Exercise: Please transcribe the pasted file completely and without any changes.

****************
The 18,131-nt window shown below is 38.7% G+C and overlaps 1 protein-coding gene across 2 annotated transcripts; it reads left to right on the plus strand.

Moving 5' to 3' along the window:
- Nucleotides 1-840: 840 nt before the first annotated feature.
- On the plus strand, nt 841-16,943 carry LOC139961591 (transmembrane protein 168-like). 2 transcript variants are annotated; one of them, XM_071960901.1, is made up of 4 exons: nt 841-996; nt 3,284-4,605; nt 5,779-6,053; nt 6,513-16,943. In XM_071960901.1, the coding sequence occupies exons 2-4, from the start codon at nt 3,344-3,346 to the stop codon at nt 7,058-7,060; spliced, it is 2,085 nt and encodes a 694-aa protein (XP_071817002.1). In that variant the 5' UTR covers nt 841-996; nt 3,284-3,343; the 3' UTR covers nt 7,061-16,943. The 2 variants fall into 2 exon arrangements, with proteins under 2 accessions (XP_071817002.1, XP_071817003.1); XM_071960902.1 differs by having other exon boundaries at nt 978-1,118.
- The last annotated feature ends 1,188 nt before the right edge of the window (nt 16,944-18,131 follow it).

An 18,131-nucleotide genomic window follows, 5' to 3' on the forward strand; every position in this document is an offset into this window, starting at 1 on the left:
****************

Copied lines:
The 18,131-nt window shown below is 38.7% G+C and overlaps 1 protein-coding gene across 2 annotated transcripts; it reads left to right on the plus strand.

Moving 5' to 3' along the window:
- Nucleotides 1-840: 840 nt before the first annotated feature.
- On the plus strand, nt 841-16,943 carry LOC139961591 (transmembrane protein 168-like). 2 transcript variants are annotated; one of them, XM_071960901.1, is made up of 4 exons: nt 841-996; nt 3,284-4,605; nt 5,779-6,053; nt 6,513-16,943. In XM_071960901.1, the coding sequence occupies exons 2-4, from the start codon at nt 3,344-3,346 to the stop codon at nt 7,058-7,060; spliced, it is 2,085 nt and encodes a 694-aa protein (XP_071817002.1). In that variant the 5' UTR covers nt 841-996; nt 3,284-3,343; the 3' UTR covers nt 7,061-16,943. The 2 variants fall into 2 exon arrangements, with proteins under 2 accessions (XP_071817002.1, XP_071817003.1); XM_071960902.1 differs by having other exon boundaries at nt 978-1,118.
- The last annotated feature ends 1,188 nt before the right edge of the window (nt 16,944-18,131 follow it).

An 18,131-nucleotide genomic window follows, 5' to 3' on the forward strand; every position in this document is an offset into this window, starting at 1 on the left: